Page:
Link to post
Share on other sites
Guest
This topic is now closed to further replies.
Sign in to follow this  
Followers 0



  • Posts

    • Preds make it to the finals.  I thought someone said they were the last team in and technically the 16 seed.   Who ever they face in the finals it will be a battle, hope the Sens make it.  But would be nice to see Cullen get a cup.
    • My hunt in WI this past weekend was tough as well.  I found tons of ramps, they grow everywhere in the area we hunted, but zero morels.  I saw a few pheasant backs, but did not pick them as they did not interest me.  
    • I finally just said screw it, so I picked a couple of guys that I thought would do good (Christie, and Rojas) and some over looked guys that have had a little success this year, and were from the area.  Would never had expected Alton Jones Jr, to go from 80 something place on day 1 to the top 12.  Glad he was on my team though
    • Added these for the fry pan to go with some turkey also.  
    • If you haven't planted your tomatoes yet......plant them laying down on their side. Pick off all the branches up to the top.Lay the plant in a trench and cover the stem up to the top. Put a soil pillow under the top. Just be careful not to break the stem (I have). Tomatoes are the only plant that will send out roots from the buried stem. You will wind up with a large root ball to feed the plant. This also puts the roots closer to the surface where the soil is warmer instead of deep where it is cool.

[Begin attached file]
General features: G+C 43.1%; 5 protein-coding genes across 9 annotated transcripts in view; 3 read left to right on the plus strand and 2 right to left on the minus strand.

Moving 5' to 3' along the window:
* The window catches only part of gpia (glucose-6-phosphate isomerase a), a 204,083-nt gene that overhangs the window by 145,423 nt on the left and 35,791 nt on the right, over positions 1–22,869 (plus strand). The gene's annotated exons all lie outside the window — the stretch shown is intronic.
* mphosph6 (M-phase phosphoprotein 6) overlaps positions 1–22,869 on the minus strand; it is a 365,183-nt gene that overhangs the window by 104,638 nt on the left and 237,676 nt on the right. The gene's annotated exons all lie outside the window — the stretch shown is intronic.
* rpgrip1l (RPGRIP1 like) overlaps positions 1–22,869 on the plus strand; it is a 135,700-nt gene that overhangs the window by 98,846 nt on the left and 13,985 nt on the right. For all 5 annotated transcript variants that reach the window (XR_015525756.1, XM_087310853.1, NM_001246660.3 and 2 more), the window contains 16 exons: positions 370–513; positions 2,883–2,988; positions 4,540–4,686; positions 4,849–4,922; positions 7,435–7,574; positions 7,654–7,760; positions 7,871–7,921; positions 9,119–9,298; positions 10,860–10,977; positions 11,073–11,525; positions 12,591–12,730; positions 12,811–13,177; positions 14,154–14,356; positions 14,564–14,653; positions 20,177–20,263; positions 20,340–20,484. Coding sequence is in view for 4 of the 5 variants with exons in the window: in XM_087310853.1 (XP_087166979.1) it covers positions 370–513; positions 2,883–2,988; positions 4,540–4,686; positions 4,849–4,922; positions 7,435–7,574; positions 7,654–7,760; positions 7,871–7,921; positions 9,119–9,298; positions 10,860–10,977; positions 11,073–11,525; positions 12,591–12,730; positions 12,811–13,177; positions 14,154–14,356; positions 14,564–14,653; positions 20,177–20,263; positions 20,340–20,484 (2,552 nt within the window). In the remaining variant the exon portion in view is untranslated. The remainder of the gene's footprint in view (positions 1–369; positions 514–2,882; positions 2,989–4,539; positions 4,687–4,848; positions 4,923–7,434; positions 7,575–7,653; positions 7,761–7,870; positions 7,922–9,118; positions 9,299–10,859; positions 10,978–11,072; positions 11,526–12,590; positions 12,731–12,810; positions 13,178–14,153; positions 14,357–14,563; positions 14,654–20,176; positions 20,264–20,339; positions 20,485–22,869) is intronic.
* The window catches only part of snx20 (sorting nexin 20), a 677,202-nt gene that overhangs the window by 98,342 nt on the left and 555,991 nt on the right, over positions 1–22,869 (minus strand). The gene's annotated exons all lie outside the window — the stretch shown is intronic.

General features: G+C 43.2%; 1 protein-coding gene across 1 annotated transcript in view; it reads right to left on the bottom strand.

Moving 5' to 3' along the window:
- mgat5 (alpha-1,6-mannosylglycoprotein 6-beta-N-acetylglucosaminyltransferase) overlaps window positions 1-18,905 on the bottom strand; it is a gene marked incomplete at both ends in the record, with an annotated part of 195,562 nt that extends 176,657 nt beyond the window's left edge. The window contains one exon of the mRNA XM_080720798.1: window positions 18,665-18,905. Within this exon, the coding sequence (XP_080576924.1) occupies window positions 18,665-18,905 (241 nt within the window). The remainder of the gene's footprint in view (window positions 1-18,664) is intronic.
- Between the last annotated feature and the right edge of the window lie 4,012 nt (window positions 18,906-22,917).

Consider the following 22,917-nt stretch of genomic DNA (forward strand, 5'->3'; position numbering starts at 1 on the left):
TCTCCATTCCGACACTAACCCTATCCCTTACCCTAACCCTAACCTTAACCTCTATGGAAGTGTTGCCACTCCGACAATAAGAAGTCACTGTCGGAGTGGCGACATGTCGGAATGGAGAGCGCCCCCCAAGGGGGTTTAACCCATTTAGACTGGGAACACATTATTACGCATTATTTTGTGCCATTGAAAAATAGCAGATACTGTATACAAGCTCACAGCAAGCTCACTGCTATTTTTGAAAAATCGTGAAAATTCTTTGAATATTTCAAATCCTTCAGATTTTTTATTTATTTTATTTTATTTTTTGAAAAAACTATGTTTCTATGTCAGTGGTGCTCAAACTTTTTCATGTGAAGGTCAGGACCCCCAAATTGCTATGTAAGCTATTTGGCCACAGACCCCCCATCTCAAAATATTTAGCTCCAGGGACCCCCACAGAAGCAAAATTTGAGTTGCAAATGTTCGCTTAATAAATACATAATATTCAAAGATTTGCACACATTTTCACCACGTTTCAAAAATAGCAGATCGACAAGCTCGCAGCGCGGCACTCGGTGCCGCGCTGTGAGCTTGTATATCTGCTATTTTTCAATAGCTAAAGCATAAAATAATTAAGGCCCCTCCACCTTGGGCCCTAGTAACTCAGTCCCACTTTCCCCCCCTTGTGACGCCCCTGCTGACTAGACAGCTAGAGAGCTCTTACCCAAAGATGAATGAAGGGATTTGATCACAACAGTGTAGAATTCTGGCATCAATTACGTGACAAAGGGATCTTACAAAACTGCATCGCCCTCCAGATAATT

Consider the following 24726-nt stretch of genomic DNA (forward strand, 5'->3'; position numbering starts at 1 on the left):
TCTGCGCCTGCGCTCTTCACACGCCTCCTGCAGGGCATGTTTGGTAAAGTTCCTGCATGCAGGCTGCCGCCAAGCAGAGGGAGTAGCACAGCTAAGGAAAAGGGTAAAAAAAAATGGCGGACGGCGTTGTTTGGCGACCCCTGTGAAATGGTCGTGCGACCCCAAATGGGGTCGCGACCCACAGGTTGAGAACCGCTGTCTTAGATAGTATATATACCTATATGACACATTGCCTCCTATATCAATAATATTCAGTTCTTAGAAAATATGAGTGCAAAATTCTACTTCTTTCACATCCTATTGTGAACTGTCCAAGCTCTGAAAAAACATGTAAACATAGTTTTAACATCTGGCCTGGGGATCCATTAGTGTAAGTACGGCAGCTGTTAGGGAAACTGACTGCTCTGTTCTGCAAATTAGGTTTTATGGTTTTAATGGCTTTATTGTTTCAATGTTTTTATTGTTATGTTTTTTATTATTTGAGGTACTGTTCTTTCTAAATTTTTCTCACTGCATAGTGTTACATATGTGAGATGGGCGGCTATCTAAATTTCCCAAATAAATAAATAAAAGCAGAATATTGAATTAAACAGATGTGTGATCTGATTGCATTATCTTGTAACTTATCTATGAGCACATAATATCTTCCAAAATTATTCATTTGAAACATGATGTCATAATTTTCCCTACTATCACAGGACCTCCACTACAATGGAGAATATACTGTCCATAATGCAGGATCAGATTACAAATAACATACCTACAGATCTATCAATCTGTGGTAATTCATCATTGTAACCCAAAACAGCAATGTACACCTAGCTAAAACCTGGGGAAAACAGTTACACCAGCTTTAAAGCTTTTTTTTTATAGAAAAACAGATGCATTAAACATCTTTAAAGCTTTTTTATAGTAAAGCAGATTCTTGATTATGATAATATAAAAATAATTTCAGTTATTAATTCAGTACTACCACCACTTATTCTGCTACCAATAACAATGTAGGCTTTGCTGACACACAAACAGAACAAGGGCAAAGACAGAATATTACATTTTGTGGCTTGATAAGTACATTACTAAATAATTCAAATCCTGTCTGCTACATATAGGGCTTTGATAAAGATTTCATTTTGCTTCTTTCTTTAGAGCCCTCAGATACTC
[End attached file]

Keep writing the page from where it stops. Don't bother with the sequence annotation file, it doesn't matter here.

• Another disaster. I tried making relatively safe picks, and bombed. I have gone from the top 60 after two events all the way down to just over the 90th percentile. I need to just go with my gut
    • that is what we were thinking too.
    • Live link.   http://www.dnr.state.mn.us/features/webcams/falconcam/index.html      


    • BEFORE BEGINNING

      Before you begin, make sure you have a good strong battery and make sure it's charged up. If you have a bad or weak battery, you may want to replace it because if it doesn't crank good and strong, you are likely to get a low, inaccurate reading. Make sure your engine is warmed up to operating temperature(if possible). About 10 minutes of riding should do.

      First, take out the spark plug and thread in the adapter for the compression tester. Make sure you have the correct size adapter for your particular ATV. Slide your kill switch to the "off" position. Some ATVs won't crank over with the kill switch in the "off" position, so if yours is like this, then you will need to either unhook your ignition coil or ground the end of the spark plug wire to a good ground. You can use a jumper wire with alligator clips on each end to ground it. Next, make sure the throttle is in the wide open position. You can either hold the throttle lever with your thumb or you may be able to tape it or use a zip tie to fasten it to your handlebars to hold it in the wide open position. If you don't have the throttle in the wide open position, you will probably get too low of a reading. Also, if you are testing a newly rebuilt engine, the engine needs to have been run for, at least, 30 or 40 minutes or you will probably get too low of a reading.

      NOTE: Before you begin with the actual test, make sure the threaded adapter is screwed in good and isn't leaking any air out around it.